But the meaning of “gathered in my name” is, I believe, much broader than that of only worship and fellowship. It includes any gathering of Christians, drawn together, for whatever humble reason, in response to the love of God in Christ Jesus.


It includes a Christian medical team, planing a visit to deprived people in Africa or Latin America. It includes the members of a parish “Stewardship Committee” as they organise a review of the financial giving within a particular congregation. It includes a few women informally creating a roster for supplying meals to a family where the mother is in hospital and the father is forced to work interstate.


The two or three gathered in the Lord’s name applies to a music group or choir, as they do the hard work of  planning and practising for worship on the coming Sunday. It applies to a committee of management overseeing a half-way house for the rehabilitation of street kids. It applies to a weary pastor and his wife trying to timetable a few days away together.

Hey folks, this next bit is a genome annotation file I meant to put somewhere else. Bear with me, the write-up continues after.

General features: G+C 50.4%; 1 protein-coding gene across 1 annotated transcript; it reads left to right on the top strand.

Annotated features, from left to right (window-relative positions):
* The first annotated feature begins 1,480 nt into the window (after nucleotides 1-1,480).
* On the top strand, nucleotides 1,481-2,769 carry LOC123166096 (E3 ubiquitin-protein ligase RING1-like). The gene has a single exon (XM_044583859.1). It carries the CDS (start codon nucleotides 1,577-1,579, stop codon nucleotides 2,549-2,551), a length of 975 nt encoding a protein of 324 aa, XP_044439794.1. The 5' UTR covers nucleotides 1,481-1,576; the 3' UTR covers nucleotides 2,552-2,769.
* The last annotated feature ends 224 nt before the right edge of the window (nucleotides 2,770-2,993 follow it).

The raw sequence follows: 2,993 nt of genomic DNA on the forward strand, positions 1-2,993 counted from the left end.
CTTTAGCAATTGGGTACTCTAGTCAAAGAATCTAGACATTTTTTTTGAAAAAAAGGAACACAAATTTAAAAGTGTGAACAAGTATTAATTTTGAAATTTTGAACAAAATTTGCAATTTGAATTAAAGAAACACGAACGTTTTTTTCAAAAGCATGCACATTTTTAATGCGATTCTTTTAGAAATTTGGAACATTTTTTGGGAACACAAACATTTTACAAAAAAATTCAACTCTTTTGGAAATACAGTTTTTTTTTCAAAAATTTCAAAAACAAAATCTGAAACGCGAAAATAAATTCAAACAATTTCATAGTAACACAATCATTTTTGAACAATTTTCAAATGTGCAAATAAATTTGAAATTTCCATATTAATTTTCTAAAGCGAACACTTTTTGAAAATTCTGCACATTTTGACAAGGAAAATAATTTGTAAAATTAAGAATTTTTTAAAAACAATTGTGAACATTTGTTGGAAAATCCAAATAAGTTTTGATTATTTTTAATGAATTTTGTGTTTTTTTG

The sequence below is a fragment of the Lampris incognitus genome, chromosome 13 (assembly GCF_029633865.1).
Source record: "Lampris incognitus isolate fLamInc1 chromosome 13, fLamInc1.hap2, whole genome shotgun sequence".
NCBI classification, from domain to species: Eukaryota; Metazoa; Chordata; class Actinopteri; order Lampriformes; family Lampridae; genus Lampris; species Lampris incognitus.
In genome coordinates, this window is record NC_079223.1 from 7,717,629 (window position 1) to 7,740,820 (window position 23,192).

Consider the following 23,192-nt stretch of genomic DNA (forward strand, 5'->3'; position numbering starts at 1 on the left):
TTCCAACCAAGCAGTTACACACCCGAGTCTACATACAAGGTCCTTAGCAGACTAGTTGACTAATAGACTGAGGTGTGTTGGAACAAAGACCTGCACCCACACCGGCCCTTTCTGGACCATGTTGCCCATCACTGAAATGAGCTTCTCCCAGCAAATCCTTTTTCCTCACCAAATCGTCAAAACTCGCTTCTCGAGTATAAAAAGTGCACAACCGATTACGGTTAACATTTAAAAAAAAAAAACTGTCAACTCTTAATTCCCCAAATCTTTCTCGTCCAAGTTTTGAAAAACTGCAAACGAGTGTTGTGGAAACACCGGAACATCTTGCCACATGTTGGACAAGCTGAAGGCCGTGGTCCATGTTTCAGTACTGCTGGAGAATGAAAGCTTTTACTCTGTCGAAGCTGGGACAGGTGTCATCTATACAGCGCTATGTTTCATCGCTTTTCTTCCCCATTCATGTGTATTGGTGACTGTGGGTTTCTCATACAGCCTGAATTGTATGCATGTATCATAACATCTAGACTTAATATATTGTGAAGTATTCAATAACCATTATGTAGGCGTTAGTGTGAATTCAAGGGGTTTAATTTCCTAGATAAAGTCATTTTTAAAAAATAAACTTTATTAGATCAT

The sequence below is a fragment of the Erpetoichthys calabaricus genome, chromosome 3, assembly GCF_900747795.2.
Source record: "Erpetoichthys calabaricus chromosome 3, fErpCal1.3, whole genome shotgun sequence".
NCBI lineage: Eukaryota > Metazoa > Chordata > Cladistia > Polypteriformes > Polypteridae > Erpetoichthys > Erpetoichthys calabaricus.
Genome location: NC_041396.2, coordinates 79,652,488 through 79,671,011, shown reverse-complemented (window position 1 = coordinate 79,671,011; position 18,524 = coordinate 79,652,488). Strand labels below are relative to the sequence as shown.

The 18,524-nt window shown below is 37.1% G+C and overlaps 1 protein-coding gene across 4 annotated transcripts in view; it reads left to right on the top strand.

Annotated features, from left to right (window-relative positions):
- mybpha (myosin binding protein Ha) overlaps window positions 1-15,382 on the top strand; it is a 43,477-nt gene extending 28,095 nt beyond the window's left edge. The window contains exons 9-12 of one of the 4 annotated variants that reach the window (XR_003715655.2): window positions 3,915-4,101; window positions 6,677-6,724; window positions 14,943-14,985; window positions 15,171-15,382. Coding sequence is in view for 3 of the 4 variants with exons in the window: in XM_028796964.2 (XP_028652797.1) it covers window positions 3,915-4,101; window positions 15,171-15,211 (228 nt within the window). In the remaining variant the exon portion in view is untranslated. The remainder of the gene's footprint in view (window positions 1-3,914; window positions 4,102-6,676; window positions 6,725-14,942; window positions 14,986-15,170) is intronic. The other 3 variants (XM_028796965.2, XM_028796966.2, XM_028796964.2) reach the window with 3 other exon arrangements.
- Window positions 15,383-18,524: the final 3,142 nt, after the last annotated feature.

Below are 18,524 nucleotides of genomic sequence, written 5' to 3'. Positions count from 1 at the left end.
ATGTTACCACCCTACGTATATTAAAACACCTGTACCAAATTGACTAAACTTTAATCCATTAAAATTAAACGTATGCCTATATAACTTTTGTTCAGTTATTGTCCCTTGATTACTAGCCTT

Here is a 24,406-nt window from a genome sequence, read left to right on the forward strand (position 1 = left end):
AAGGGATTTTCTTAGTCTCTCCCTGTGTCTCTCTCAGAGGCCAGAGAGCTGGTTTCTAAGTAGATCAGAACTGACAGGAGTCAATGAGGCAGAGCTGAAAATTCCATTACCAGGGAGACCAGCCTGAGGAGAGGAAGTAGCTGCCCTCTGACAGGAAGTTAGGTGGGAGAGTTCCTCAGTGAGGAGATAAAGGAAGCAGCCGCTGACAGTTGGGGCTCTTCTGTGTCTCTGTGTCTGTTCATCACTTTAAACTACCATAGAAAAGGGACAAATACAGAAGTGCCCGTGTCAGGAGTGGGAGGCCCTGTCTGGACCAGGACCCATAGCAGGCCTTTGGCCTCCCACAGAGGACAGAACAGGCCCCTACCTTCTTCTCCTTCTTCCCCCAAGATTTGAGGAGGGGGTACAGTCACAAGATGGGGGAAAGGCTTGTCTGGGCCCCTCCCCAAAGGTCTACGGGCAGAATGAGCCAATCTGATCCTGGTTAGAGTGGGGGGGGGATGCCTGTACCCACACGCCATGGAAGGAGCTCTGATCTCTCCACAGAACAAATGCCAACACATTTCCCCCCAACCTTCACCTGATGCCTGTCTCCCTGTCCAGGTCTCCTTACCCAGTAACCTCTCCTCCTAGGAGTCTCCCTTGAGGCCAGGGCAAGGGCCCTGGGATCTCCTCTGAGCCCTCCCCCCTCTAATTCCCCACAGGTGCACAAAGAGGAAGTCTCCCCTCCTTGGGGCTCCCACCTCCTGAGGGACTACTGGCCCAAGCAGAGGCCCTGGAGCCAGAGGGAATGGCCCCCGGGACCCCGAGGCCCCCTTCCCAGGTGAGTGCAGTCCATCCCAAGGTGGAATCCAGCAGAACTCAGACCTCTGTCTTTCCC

Gathered in the Lord’s name is a promise that embraces a church work-party of builders, bricklayers, plumbers, electricians, and their supporting band of handy men and women, as they erect a new school in the highlands of New Guinea or repair a hospital in the Australian Outback.


It embraces two or three Sunday school teachers as they gather to discuss how to help one child with serious personality disorder. It may be just a casual gathering of young, harried mothers over a morning coffee, there to support one another, with not one specific religious word spoken.


It applies to Bible study leaders during their planning over an evening meal, or a property committee consulting with an architect about the problem of rising salt-damp in church walls. It applies to a working bee busy tidying up the church garden and grounds, or a small choral group singing to the frail and elderly in nursing homes.


One could go on and on. “Where two or three are gathered together in my name” Please, my sisters and brothers in Christ Jesus, do not let us fall into the trap of limiting these words to the context of worship and prayer. It is much, much more.